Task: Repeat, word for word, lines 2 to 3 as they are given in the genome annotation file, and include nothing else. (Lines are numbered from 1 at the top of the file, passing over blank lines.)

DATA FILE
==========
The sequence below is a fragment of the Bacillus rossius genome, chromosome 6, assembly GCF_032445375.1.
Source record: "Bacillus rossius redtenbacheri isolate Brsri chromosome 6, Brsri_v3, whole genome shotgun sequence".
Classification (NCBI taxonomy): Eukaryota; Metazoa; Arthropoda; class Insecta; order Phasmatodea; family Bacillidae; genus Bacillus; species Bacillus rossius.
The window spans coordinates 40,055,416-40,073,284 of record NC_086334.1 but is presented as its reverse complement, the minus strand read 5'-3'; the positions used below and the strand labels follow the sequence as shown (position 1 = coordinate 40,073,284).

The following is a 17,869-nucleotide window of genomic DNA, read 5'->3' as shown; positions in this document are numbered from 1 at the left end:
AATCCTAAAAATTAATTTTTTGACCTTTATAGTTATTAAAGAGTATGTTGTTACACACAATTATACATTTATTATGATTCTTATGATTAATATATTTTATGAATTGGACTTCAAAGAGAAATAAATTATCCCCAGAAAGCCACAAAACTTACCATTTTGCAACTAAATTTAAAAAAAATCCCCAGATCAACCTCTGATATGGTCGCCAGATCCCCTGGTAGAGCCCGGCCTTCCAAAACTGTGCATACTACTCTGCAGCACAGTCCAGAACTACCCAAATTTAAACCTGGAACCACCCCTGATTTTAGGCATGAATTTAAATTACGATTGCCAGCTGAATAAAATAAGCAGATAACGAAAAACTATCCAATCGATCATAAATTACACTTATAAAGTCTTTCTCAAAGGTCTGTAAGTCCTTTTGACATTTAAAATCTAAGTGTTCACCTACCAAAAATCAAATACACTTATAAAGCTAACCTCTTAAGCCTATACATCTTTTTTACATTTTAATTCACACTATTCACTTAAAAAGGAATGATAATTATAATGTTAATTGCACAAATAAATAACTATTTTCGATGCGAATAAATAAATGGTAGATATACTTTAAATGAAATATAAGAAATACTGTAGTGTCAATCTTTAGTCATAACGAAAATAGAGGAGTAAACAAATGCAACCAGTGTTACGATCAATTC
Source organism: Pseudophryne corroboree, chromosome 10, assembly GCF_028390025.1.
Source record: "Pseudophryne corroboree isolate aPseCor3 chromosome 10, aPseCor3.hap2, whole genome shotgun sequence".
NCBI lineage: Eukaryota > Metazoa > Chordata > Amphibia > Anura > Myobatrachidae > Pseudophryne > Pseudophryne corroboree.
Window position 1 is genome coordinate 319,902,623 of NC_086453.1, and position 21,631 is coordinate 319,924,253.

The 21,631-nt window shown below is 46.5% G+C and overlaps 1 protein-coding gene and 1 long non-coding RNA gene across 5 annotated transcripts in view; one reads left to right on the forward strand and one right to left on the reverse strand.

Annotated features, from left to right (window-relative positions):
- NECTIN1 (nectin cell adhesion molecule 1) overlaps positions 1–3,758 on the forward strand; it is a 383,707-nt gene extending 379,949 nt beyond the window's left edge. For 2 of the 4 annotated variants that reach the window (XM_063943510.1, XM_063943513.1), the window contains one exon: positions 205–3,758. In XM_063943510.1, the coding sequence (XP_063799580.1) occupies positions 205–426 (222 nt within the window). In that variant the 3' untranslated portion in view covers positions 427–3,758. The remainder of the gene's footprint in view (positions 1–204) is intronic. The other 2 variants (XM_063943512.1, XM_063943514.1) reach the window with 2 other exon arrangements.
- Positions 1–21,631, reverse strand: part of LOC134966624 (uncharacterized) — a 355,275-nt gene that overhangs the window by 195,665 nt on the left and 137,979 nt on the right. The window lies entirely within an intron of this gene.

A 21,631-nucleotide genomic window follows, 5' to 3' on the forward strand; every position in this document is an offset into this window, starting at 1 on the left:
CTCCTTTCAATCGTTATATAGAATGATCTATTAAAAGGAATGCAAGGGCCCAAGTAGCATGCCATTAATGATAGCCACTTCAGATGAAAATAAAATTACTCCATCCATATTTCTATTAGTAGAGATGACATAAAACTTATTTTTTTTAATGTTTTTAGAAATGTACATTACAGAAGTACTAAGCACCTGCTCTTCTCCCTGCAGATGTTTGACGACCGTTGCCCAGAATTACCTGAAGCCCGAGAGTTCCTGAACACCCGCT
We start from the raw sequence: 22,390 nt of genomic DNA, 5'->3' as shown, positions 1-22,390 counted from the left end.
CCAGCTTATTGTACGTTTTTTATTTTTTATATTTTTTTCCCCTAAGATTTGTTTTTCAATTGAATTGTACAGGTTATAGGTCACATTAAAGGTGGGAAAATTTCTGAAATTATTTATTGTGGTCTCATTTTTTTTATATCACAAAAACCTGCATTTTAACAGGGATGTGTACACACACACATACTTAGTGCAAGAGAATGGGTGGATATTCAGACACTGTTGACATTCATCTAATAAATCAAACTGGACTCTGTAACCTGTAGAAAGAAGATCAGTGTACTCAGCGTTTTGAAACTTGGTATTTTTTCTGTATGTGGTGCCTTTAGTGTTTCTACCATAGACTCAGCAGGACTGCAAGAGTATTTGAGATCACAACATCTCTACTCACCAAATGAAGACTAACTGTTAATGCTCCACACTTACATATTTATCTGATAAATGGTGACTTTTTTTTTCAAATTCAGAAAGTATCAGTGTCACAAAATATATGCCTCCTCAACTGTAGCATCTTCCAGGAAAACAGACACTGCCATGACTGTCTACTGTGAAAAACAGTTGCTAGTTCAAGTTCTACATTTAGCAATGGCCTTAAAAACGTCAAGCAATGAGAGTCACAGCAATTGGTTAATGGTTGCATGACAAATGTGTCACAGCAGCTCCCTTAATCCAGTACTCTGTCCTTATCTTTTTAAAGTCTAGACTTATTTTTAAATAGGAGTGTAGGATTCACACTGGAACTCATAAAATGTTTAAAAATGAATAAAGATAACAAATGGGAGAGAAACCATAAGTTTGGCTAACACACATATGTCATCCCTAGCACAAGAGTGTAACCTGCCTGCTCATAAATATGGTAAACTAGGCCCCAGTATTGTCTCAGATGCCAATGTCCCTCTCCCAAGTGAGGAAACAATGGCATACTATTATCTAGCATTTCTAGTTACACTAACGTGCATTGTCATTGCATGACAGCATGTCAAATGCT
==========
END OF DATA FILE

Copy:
Source record: "Bacillus rossius redtenbacheri isolate Brsri chromosome 6, Brsri_v3, whole genome shotgun sequence".
Classification (NCBI taxonomy): Eukaryota; Metazoa; Arthropoda; class Insecta; order Phasmatodea; family Bacillidae; genus Bacillus; species Bacillus rossius.